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A pantry is a room where food, provisions, dishes, or linens are stored and served in an ancillary capacity to the kitchen. The derivation of the word is from the same source as the Old French term paneterie; that is from pain, the French form of the Latin panis for bread.
History in Europe and United States
In a late medieval hall, there were separate rooms for the various service functions and food storage. A pantry was where bread was kept and food preparation associated with it done. The head of the office responsible for this room was referred to as a pantler. There were similar rooms for storage of bacon and other meats (larder), alcoholic beverages (buttery) known for the "butts" of barrels stored there, and cooking (kitchen).
By the Victorian era, large houses and estates in Britain maintained the use of separate rooms, each one dedicated to a distinct stage of food preparation and clean up. The kitchen was for cooking, while food storage was done in a storeroom. Food preparation before cooking was done in a larder, and dishwashing was done in a scullery or pantry, "depending on the type of dish and level of dirt". Since the scullery was the room with running water, it had a sink, and it was where the messiest food preparation took place, such as cleaning fish and cutting raw meat. The pantry was where tableware was stored, such as china, glassware and silverware. If the pantry had a sink for washing tableware, it was a wooden sink lined with lead, to prevent chipping the china and glassware while they were washed. In some middle-class houses, the larder, pantry and storeroom might simply be large wooden cupboards, each with its exclusive purpose.
In America, pantries evolved from early Colonial American "butteries", built in a cold north corner of a Colonial home [more commonly referred to and spelled as "butt'ry"], into a variety of pantries in self-sufficient farmsteads. Butler's pantries, or china pantries, were built between the dining room and kitchen of a middle class English or American home, especially in the latter part of the 19th into the early 20th centuries. Great estates, such as Biltmore Estate in Asheville, North Carolina or Stan Hywet Hall in Akron, Ohio had large warrens of pantries and other domestic "offices", echoing their British 'Great House' counterparts.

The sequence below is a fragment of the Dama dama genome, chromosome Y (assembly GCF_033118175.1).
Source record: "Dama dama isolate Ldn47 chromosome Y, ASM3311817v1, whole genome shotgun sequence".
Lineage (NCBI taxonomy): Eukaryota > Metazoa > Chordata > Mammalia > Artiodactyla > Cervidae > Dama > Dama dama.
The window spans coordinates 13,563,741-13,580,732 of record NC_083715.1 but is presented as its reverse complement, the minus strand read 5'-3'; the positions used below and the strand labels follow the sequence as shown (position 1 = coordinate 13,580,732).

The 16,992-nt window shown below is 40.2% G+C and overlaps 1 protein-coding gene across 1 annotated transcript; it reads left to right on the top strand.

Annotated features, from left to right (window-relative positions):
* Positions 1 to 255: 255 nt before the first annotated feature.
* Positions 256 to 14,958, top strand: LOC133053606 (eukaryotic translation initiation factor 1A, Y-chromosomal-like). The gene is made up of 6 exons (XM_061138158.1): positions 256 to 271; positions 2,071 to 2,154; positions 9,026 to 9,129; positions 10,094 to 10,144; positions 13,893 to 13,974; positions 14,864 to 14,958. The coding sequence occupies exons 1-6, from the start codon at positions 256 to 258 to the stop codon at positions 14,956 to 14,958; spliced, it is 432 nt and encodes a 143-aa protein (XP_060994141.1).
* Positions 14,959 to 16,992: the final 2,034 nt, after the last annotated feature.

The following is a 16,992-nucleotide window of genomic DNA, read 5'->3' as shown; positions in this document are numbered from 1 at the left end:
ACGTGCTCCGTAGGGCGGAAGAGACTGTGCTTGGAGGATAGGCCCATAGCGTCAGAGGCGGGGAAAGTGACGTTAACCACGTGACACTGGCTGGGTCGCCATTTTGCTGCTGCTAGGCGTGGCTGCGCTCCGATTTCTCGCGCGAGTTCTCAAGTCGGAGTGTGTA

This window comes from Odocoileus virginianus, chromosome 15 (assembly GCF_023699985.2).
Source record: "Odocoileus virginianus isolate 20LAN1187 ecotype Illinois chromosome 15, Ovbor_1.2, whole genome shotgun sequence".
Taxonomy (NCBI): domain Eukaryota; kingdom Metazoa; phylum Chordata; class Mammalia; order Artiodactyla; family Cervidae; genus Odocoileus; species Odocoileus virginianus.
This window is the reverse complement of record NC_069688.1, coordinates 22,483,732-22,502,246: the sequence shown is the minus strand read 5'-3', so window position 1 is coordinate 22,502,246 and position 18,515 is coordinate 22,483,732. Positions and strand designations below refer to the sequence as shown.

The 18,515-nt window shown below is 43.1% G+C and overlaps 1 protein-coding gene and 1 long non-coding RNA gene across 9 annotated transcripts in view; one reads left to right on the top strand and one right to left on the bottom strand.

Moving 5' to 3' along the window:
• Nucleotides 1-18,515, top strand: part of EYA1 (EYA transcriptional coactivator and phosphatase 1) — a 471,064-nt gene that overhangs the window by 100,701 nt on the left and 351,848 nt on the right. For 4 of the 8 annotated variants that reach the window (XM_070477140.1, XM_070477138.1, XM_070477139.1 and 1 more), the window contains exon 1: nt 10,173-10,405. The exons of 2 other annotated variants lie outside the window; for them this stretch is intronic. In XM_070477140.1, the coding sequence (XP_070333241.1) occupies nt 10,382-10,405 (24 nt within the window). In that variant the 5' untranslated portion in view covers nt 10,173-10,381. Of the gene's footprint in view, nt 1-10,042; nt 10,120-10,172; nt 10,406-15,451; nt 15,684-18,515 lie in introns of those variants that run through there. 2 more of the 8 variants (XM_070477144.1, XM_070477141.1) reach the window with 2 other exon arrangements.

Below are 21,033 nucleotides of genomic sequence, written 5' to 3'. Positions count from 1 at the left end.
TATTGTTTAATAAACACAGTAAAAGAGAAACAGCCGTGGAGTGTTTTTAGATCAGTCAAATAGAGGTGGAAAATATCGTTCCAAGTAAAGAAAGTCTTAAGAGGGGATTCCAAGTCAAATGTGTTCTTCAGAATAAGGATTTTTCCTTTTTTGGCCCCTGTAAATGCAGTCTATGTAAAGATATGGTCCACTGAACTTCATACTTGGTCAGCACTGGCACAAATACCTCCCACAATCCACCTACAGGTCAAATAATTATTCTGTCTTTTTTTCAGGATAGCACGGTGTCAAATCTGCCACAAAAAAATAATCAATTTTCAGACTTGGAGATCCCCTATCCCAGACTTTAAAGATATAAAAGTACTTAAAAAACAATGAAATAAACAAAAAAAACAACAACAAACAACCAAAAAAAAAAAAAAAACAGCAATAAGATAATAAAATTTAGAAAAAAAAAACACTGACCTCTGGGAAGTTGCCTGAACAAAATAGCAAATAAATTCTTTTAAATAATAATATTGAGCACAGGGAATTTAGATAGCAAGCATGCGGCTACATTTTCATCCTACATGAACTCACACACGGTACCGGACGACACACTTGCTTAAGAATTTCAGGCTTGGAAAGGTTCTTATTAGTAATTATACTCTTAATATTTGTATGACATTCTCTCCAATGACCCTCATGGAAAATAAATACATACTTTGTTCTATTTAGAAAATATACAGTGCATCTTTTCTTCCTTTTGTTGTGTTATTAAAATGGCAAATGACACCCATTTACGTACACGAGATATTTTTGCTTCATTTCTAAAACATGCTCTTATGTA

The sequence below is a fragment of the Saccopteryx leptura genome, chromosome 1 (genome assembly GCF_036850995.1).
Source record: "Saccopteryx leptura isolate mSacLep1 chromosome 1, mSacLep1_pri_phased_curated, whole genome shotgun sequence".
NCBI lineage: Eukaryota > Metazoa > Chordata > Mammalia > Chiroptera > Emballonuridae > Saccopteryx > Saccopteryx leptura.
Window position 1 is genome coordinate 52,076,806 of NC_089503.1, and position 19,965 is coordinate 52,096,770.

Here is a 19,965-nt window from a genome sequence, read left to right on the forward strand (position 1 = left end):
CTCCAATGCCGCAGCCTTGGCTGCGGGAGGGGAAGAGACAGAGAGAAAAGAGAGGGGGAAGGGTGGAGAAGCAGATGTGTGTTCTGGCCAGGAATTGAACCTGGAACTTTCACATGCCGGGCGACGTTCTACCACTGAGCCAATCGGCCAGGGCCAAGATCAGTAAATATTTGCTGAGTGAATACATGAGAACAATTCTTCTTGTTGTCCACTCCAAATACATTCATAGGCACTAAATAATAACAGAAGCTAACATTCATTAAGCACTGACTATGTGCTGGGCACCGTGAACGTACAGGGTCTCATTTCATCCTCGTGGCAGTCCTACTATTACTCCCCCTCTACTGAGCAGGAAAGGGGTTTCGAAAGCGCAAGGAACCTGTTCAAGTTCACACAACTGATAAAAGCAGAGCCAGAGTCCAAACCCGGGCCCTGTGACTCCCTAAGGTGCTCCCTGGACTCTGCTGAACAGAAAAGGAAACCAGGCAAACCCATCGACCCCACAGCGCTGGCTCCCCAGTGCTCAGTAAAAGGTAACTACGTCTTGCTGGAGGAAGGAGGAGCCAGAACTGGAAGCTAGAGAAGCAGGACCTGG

Some food, such as milk, eggs, butter and such needed to be kept cool. Before modern refrigeration was available, iceboxes were popular, The problem with an icebox was that the cabinet housing it was large, but the actual refrigerated space was quite small. So a clever and innovative solution was invented, the "cold pantry". The cold pantry usually consisted of a cabinet or cupboard with wooden-slat shelves (to allow for air circulation). An opening near the top vented to the outside, either through the roof or high out the wall. A second opening near the bottom vented also to the outside, but low near the ground and usually on the north side of the house where the air was cooler. As the air in the pantry warmed, it rose, escaping through the upper vent. This in turn drew cooler air in from the lower vent, providing constant circulation of cooler air. In the summertime, the temperatures in the cold pantry would usually hover several degrees lower than the ambient temperature in the house, while in the wintertime, the temperature in the Cold Pantry would be considerably lower than that in the house.
A cold pantry was the perfect place to keep foodstocks that did not necessarily need to be kept refrigerated. Breads, pie, cheesecakes, pastries, eggs and butter were common foodstocks kept in a Cold Pantry. Vegetables could be brought up from the root cellar in smaller amounts and stored in the Cold Pantry until ready to use. And with space in the icebox at a premium, the Cold Pantry was a great place to store fresh fruit and berries.
A butler's pantry or serving pantry is a utility room in a large house, primarily used to store serving items, rather than food. Traditionally, a butler's pantry was used for storage, cleaning and counting of silver; European butlers often slept in the pantry, as their job was to keep the silver under lock and key. The wine log and merchant's account books may also have been kept in there. The room would be used by the butler and other domestic staff; it is often called a butler's pantry even in households where there is no butler.